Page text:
To play buppie patriarch Gabe Wilson, Duke based his performance on the sitcoms dads of his youth. (Though the character’s voice, nasal and West Coast, was inspired by Peele himself.) As Gabe, Duke was tasked with embodying the soft underbelly of the lifestyle he’d seen on TV. “The status, the house, the trophy family,” he says. “He is the perfect example of comfort and privilege, so much so that it’s crippling.” At Peele’s direction he stopped working out; his body became round and congenial. He moved differently, too. Inherent in privilege is a lack of awareness, says Duke, so he decided Gabe would carry himself with a sense of breezy ignorance. When the Tethered appear in their driveway, he assures his family, “Maybe it’s the neighbors,” before he bounces out the door to greet them. Once it’s clear they’re not the neighbors, Gabe retreats into an imagined idea of blackness. He adopts “the ‘big black man’ voice that you’re taught not to use because it’s intimidating. It doesn’t scare them away,” Duke says. “It’s useless because it’s not real.”
Duke sees Peele’s social thrillers as an ideal form for interrogating these lizard-brain assumptions. “The trope of ‘the black guy dying in the beginning’ or ‘the woman tripping in the forest’ — what if she doesn’t trip? What if the black guy doesn’t die? What else dies instead? Maybe it’s the construct of racism.”
Not of all Duke’s acting opportunities have afforded such vision. After graduating from drama school, Duke found out very quickly what the industry had in mind for someone who looked like him. He played a football star who commits a hate crime in Law & Order: SVU, a gang leader in Person of Interest, another football player in Modern Family. He was conscious of how both his race and size played into casting. Shorter actors are easier to frame, so tall men face a disadvantage onscreen. As Duke told Deadline’s New Hollywood podcast last year, he dealt with the problem by shaving an inch off his listed height. He was shrinking himself on paper, something he couldn’t do on set. “My thing was really getting outside of how to use the body,” he says of this period. “It was hard working through that until I got to a place where I could.”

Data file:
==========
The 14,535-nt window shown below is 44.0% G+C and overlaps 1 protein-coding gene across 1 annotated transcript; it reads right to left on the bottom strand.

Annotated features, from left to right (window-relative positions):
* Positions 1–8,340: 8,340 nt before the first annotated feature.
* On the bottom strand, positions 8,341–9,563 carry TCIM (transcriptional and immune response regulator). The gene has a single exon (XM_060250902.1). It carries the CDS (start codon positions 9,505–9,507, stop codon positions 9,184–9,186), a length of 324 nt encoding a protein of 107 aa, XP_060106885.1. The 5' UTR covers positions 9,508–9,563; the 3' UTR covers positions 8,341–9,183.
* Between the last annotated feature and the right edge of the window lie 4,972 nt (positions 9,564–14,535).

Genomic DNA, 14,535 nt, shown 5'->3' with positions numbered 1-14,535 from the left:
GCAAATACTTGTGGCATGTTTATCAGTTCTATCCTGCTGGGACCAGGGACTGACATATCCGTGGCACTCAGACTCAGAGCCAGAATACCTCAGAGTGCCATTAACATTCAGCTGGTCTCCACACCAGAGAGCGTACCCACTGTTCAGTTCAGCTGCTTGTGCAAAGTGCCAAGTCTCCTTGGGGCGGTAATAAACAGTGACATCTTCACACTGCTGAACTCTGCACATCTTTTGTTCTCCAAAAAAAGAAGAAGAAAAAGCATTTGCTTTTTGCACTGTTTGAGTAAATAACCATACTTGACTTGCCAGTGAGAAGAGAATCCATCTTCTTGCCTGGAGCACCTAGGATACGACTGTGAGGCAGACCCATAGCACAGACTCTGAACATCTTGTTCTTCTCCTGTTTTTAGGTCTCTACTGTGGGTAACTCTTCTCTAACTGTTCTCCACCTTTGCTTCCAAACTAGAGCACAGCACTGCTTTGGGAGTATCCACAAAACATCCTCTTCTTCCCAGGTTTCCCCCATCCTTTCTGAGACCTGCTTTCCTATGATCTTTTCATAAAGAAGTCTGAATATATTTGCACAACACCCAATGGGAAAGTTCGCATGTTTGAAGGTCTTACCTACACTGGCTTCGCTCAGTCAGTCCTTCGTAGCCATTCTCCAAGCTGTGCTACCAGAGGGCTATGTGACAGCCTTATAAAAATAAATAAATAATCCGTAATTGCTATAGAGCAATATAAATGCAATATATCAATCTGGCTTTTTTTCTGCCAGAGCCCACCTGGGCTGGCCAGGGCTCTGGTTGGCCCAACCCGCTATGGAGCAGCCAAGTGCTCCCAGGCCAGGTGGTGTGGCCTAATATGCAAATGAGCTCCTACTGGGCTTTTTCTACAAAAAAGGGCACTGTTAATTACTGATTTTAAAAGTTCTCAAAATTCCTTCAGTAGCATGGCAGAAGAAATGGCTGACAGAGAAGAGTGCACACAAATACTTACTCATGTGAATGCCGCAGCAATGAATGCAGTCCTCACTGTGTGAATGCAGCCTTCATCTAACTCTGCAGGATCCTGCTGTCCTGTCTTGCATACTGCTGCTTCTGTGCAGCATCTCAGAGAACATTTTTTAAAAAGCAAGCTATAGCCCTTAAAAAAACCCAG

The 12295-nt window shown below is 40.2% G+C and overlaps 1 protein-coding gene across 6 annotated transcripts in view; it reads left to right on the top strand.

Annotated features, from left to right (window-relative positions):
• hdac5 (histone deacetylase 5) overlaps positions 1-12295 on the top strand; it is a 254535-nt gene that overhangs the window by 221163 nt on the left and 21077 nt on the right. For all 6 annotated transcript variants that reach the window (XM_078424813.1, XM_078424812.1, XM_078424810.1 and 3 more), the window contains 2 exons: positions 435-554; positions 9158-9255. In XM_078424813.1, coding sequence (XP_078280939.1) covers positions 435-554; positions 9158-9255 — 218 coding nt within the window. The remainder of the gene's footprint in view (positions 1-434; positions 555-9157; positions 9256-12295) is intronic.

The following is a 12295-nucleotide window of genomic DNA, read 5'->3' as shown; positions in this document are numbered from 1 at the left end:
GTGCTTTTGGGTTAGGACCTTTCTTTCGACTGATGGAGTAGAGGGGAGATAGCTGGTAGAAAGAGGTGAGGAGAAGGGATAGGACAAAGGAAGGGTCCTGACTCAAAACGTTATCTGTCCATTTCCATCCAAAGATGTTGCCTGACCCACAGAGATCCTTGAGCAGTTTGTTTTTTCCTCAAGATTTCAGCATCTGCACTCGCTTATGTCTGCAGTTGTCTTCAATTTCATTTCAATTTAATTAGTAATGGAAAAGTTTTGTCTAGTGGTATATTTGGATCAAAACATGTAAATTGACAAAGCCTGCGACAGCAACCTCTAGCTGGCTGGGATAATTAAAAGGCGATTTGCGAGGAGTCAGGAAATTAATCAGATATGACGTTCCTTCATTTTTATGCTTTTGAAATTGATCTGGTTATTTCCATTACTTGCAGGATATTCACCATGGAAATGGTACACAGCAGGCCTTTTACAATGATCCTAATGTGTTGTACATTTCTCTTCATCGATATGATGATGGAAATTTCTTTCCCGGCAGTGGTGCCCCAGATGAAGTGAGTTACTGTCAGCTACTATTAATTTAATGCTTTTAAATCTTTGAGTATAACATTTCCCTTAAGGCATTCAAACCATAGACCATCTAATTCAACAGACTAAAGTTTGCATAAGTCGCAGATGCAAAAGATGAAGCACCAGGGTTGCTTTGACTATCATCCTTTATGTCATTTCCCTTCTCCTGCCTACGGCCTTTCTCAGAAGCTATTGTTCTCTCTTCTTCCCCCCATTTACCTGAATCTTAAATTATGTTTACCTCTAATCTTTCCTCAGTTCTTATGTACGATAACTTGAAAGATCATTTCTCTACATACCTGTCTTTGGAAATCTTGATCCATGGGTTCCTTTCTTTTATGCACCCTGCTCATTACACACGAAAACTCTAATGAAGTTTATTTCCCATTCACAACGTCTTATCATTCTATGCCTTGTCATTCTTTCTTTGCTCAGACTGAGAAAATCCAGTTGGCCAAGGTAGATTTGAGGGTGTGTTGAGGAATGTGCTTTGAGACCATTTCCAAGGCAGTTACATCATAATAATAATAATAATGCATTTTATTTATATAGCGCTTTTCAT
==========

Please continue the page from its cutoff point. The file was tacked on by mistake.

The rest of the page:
In the meantime, regional theater helped keep his creative spark alive. It was a natural extension of the kind of acting he studied at The Yale School of Drama, where he first encountered his frequent collaborator, Lupita Nyong’o. (The pair have appeared together in half of Duke’s films, which is to say, two.) They met when Duke was an aspiring applicant and Nyong’o was a first-year assigned to show him around. It was the start of a decade-long friendship that retains a trace of big sister/little brother vibes. “He was very focused,” Nyong’o says of Duke as an student. “His gaze seemed to go way beyond the horizon.”
At Yale, Duke found a cohort of black actors, many of whom, like The Frontrunner’s Athie and Aquaman’s Yahya Abdul-Mateen II, are seeing their stars rise alongside his. Much of this fellowship came thanks to Folks, a group for black actors co-founded by his future Black Panther costar Angela Bassett. For Duke, who’d been navigating white spaces since leaving Crown Heights, “it was a reprieve,” he says. “A place to ground yourself in culture; a space where you could eat fried chicken for fun without it being tied to anything but your love for greasy food.” Stage work provided a similar opportunity to explore without preconceptions. Every Yale Drama student must take a clown class, where they are assigned a clown name. Duke’s was “Loose Zeus the Third, But I Wish It Was Joseph Levine, No Relation, a.k.a. Sammy Cupcakes.” (Lupita’s was “Fatty.”) Already very experienced at playing big, as a clown Duke learned for the first time how to be tiny. “Clowns are the most innocent aspect of who you are,” he says. “All things are possible because imagination governs them. That’s why it’s a totally ambitious name. It’s me wanting to be more than the world conditioned me to want to be.”
Talk to anyone who overlapped with Duke in New Haven, and they all mention the same role. In a commedia dell’arte project, Duke got the part of Il Capitano, a swaggering mercenary prone to outlandish promises. For the part, he devised a bawdy monologue addressed to an anthropomorphized female America, skewering the country as only someone who’d seen it from the outside can. And he punctuated his boasts as only a true New Yorker could — with the made-up catcall “Girl, you so Dutch.” Where Little Sammy Cupcakes was small, Il Capitano was absolutely gigantic. It was a liberating experiment in making the boldest possible choices and seeing them pay off, and it seems to have been the Yale Drama equivalent of a quarterback winning the state championship. “Truth has no size,” Duke says. “You can do anything as long as it’s grounded in the circumstance.”